"I guess I felt more like a mom than a dad," my friend Brad said. I had asked him about how he parents and whether he thought his style was more akin to a stereotypical mother or father.
The two of us were sitting at a café in our neighborhood in San Francisco, debriefing after our stints as stay-at-home gay dads. Both of us were still only weeks out of stay-at-home life, and were trying to make sense of the experience. We were talking about whether we, as gay men and as parents, identified more with our male or female straight counterparts.
"I definitely think I identify more with the women," I said, thinking that how I showed and dealt with my emotions was more akin to how moms express their feelings.
But Brad and I agreed there were limits to just how much we could identify with any of the straight people who surrounded us every day at swim classes, playgrounds and story time. As parents, we gay men have deeply different experiences. Sure, we could bond with any parent over changing diapers, late-night feedings and the agony of sleep deprivation, but I could never fully identify with the sense of eventuality most straight parents presented. My path to parenthood was deliberate and I knew going into it that my choice to have a child would dislocate me from the mainstream gay community.
I was a bit adrift but knew that being a modern parent - gay or straight - meant classes and activities. My inclination was to just take a blanket and hang out at the park with my daughter, but I would need to get out "there" if I wanted to find some connection with others like myself. Parenthood is hard and being a gay dad is especially hard: there are so few of us and we have very few peers or role models.
You might think a gay stay-at-home Dad in San Francisco would be surrounded by others in similar situations - I did. But more often than not I was reminded of how rare a species I was - oftentimes I was the only gay dad anywhere. Sure I would see men out and about with their children on a Tuesday afternoon, but they were most often taking care of their child for the day rather than full-time stay-at-home dads. And they were not gay.
So my lovely husband, eager to help me, joined me in my hunt for other gay dads. Literally. We would be on the street, see two men with a child in a stroller and run over. I made a few good catches this way. My husband and I call it "the new gay cruising." When I was single I would check out a guy's stroll, now I was assessing his stroller. We met plenty of people, but most of these dads were working full-time so my problem of feeling alone during the workweek remained.
I eventually found a few stay-at-home gay dads and they provided me the space to dish about everything from cute dads to dirty sandboxes. We bonded over our paths to parenthood, went to playgroups together and marveled at those mommy breastfeeding circles at parks.
I looked for every opportunity to find other gay stay-at-home dads. After swim classes I would take my daughter into the men's locker room to change her. It was mostly empty, since moms outnumbered us men 10-to-1, but this one time there were two other dads. For a second I hoped that they were gay, that we would bond over our situation. But that never happened. The men started talking about "mommy" and the moment evaporated.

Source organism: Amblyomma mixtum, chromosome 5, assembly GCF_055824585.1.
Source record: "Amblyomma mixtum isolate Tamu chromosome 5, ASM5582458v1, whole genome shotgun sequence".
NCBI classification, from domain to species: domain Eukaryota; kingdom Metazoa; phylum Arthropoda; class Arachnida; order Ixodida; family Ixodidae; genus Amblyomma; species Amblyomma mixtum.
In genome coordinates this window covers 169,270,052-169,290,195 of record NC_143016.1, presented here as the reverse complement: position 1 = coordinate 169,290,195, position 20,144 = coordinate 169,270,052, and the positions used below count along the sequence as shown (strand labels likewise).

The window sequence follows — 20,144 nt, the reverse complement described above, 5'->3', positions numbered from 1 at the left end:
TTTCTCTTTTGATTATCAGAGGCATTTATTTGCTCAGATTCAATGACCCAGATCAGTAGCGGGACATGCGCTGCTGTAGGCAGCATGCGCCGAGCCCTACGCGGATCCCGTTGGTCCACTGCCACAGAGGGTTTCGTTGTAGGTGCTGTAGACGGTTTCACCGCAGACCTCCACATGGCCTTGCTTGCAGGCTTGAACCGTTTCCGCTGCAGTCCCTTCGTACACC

Then it hit me: Being a gay stay-at-home dad was like being gay in the 1990s - accepted but also a novelty. So now that I was a stay-at-home dad, I decided to recline into the role of "gay best friend" I played so many times in the past. I would listen to the moms' problems and give advice, I'd chat to the nannies, or I would spend time alone and really get to know my daughter. That "Alex" felt familiar, I had been him before. And, frankly, it was less effort at a time when my daughter was growing more challenging and I needed a break.
But this wasn't like any other time in my life. I had a daughter watching me and looking to me for socialization cues. I didn't want her to see a dad just fitting in, I wanted her to know others like her with two dads. And I wanted to grow, push myself and expand what it means to be a modern gay man.
At the beginning of my time as a stay-at-home Dad, I was angry that such an amazing journey as parenthood could make me feel so isolated. I planned to take down "mommy only" organizations and write letters to Amazon trying to get them to change the name of "Amazon Mom." I was focused more on trying to fit in and less on being myself.
However, by the end of my 15 months, I realized what an amazing opportunity my husband and I have to create a new component to the gay identity. We are gay dads - not straight dads, not straight moms. There's no word for us, yet, but we are who we are. It's definitely a more conventional identity than what's typically associated with the gay lifestyle. We stay in, go to bed by 9 p.m. and, for the most part, lead conventional lives. But we're not dead: we still eat out, go to bars - albeit way earlier than before we had a child - and cruise cute guys in the Castro. I have embraced being a nontraditional caretaker, i.e. gay dad, in a conventional medium, i.e. parenting.
I've stopped focusing on what's wrong and instead put my attention toward what I can make right. I want my daughter to talk about how great her childhood was rather than how different it was. In essence, I will be the dad I want to be by being myself.